You can find this mentioned in one of my most popular posts about how not to answer why you are looking for a new to here 3 Terrible Ways to Answer the Interview Question “Why Are You Looking For a New Role?”. That link will give you more complete answers but I’ll give you the quick reasoning here. One of the things recruiters look for is your motivation. What is the reason you are looking? The answer we come away with makes a significant impact on how you are both viewed as well as pursued as a candidate. Finding out that your principle motivator is financial is never a good thing. And you know what, money is important and maybe it is your biggest motivator, we still hate hearing that, Here are some things to say instead of that 3 Excellent Ways to Answer the Interview Question “Why are you looking for a new role?”.

 

I am not really looking for a new job, I just thought I would do the call to see what’s up

 

This one another one I get now and then that I find kind of funny. The thing is, I get what most of the people who say this are trying to do. They are trying to gain leverage by positioning themselves as a passive candidate. By appearing as if they aren’t in the market they are hoping to gain leverage for negotiations down the road. However saying it like this is just kind of poor execution. Let me draw a real life example. Imagine you are on a date and you say “I am really glad you let me take you out to dinner tonight, I am having a great time” and in response they say “Well I wasn’t really interested in going but I had nothing in my fridge and had never been to this restaurant.” How incredibly deflating would that be? And while no, you sating this won’t hurt my feelings, it will make me feel like I may be wasting my time. If you want to position yourself as a passive candidate you might want to say something along the lines of “While I am very happy in my current role and wasn’t actually looking, I have always admired your company and the role seemed to be such a great fit for my skills etc.”  This accomplishes the goal of positioning you with leverage but also showcases your interest in the role.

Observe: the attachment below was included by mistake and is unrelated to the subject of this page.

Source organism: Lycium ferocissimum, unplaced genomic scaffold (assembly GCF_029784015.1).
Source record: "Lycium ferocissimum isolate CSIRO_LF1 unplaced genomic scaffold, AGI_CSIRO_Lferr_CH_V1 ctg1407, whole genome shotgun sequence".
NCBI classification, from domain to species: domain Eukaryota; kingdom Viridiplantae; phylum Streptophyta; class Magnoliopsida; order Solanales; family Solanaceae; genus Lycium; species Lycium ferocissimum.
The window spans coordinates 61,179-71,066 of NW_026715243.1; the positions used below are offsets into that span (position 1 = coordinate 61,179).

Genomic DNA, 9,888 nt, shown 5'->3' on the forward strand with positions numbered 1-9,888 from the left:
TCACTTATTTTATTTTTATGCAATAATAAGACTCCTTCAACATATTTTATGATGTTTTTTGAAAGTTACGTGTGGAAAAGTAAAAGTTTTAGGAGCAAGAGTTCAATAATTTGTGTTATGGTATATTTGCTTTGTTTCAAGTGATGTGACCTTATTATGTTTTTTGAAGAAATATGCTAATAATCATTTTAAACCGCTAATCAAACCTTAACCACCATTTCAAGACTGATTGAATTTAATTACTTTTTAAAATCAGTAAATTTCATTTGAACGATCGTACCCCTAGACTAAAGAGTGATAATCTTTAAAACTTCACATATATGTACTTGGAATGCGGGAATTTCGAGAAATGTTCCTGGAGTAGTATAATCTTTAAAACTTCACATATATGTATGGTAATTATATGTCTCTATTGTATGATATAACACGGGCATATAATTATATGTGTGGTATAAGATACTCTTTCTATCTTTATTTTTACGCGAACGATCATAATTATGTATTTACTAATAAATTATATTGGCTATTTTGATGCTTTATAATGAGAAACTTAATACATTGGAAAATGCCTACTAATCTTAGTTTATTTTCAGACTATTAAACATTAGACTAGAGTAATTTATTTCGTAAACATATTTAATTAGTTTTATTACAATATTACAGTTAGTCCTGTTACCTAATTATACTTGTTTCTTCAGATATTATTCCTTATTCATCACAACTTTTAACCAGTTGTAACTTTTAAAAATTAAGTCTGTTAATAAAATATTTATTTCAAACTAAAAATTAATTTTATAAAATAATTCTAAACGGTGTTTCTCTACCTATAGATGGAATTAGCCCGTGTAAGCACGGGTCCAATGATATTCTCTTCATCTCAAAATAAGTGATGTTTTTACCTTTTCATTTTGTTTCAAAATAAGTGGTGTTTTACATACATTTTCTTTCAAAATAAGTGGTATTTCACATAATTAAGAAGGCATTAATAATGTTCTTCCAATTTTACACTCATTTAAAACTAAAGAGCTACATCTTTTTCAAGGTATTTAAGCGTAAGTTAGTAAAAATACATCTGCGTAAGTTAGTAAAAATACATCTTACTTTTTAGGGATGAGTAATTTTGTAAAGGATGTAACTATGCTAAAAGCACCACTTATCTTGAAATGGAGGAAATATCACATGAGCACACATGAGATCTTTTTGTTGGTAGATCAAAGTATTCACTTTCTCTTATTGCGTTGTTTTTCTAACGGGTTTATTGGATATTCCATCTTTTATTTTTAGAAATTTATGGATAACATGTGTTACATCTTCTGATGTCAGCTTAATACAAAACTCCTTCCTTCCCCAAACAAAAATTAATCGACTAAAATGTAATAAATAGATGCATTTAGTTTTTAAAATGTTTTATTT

I didn’t get along with my boss at that job

 

I have mentioned this in the past but it’s worth mentioning again. You have nothing to gain by saying you didn’t get along with an ex-employer. While to some this is obvious I hear this frequently. Again, you have nothing to gain by saying this and in addition to that certain interviewers will hear this and think, this candidate must be difficult. You never want that to be the takeaway. We have all had bosses we didn’t get along with or bosses we thought weren’t good at their job. I know I have however I have never once said it in an interview. You know why? Because it can never help you but it can certainly paint you in a light that won’t work in your favor. Regardless of how terrible your boss is/was, shy away from mentioning.